Structural adhesives have been used for many years within automotive production to effectively join metal panels. In fact, they’re so popular that in the North American market alone, more than 26 meters is used for each production vehicle.
But today, they take on new importance due to the rapidly growing battery electric-vehicle (EV) market.
According to chemical manufacturer, Henkel, EVs can weigh two to three times more than their internal combustion engine counterparts, adding 500 to 800 kilograms of weight, depending on car size and mileage range.
Reducing this excess weight is key to helping maximize battery range — an issue of significant relevance in the vehicle consumer market. And while battery energy density is improving, incorporating lightweight metal to offset added BEV weight remains a way to meet this need in the immediate future.
In response, automakers are introducing thinner gauged steel and aluminum substrates, particularly for body components and closures, as they form some of the biggest, heaviest parts of the vehicle.
High, crash-resistant structural adhesives enable automakers to introduce these lightweight metals while ensuring safety and battery protection requirements are met. Along with lightweighting, structural adhesives enable new vehicle architecture, battery assembly, and thermal conductivity.
Structural adhesive toughening chemistry is a key ingredient to achieving high joint strength, structure stiffness, and durable adhesion. It also plays an integral role in terms of up taking oil and dry lube that is present on metals when entering the body shop.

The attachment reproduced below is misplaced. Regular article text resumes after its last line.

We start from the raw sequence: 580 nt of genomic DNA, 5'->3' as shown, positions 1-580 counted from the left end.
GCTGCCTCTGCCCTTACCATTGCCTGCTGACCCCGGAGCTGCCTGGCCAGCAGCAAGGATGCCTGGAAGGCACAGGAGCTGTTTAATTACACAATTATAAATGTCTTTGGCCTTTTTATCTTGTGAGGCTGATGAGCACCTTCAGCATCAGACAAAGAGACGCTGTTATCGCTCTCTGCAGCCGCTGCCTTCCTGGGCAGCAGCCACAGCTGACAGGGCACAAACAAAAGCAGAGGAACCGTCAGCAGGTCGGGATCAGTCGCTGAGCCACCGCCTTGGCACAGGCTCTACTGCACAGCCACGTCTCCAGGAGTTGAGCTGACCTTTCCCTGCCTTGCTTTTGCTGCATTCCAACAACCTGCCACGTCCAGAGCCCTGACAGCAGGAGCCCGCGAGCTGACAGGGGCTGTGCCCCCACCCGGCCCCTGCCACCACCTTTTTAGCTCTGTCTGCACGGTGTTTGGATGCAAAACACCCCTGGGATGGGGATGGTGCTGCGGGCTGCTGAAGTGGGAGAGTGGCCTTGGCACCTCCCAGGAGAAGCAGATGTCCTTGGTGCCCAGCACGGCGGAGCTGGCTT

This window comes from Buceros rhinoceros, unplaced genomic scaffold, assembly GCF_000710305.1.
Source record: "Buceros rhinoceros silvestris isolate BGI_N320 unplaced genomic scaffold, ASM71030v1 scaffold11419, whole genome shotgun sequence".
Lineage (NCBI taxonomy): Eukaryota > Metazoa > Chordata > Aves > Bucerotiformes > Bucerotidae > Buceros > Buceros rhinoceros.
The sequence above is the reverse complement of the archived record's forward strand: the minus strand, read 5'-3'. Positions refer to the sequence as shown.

When reviewed in relation to t-peel strength, Henkel’s high crash-resistant structural adhesives can achieve approximately 12 N/mm, compared to OEM requirements of 4-8 N/mm, across cold-rolled steel, electro-galvanized steel, hot-dipped galvanized steel and aluminum. This demonstrates excellent plastic deformation of the substrate in a crash situation.
In terms of impact wedge peel, testing is activated down to temperatures as cold as -40 degrees Celsius and as high as 80 degrees Celsius — reflecting extremes that can happen in different parts of the world. Typically, epoxies are brittle at cold temperatures, making it very difficult to meet crash standards. Toughening chemistries once again take on a key role here, helping the adhesive remain ductile down to extremely cold conditions.
As a result, Henkel’s high crash-resistant structural adhesives can achieve far higher impact wedge peel results than industry standard of 15 N/mm; reaching greater than 30 N/mm on 0.8 mm cold rolled steel and approximately 40 N/mm on 2.0 mm aluminum.
Automakers need solutions providers that not only overcome key challenges but that do so in an efficient and highly predictable manner. In order to speed development and ensure accuracy, Henkel employs state-of-the-art simulation material data input in the development of its structural solutions.
This provides crucial direction to designers in terms of development while increasing confidence in the behavior of car structures in real-life situations.
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